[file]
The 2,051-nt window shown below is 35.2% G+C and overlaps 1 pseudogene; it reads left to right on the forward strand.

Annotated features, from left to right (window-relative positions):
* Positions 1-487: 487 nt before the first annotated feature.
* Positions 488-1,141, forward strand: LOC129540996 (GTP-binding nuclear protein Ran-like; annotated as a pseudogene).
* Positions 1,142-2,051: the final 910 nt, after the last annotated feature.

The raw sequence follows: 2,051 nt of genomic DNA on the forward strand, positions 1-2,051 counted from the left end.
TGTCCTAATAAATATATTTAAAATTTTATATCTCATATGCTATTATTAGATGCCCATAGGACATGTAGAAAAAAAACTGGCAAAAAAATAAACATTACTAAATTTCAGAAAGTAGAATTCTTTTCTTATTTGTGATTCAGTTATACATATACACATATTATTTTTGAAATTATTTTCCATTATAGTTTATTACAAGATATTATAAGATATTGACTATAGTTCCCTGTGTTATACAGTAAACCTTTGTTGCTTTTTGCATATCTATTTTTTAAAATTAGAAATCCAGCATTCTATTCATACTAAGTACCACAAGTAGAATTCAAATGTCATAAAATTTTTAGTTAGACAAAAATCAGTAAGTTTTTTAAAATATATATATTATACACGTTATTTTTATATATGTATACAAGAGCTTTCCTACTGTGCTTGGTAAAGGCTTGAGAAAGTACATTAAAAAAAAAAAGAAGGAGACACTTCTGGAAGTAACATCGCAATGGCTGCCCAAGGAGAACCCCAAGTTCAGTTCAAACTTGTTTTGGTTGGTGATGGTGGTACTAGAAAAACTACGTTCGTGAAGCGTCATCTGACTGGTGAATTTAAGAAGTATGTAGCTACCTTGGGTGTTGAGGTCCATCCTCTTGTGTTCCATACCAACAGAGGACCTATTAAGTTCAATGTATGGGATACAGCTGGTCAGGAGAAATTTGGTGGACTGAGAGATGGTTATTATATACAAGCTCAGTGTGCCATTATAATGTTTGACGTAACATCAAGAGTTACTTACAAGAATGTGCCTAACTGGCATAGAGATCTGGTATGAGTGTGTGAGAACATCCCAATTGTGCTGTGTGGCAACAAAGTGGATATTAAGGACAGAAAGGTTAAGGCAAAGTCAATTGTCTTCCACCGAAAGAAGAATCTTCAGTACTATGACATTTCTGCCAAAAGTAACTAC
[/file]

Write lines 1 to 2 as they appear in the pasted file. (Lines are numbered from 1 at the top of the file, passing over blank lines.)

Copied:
The 2,051-nt window shown below is 35.2% G+C and overlaps 1 pseudogene; it reads left to right on the forward strand.

Annotated features, from left to right (window-relative positions):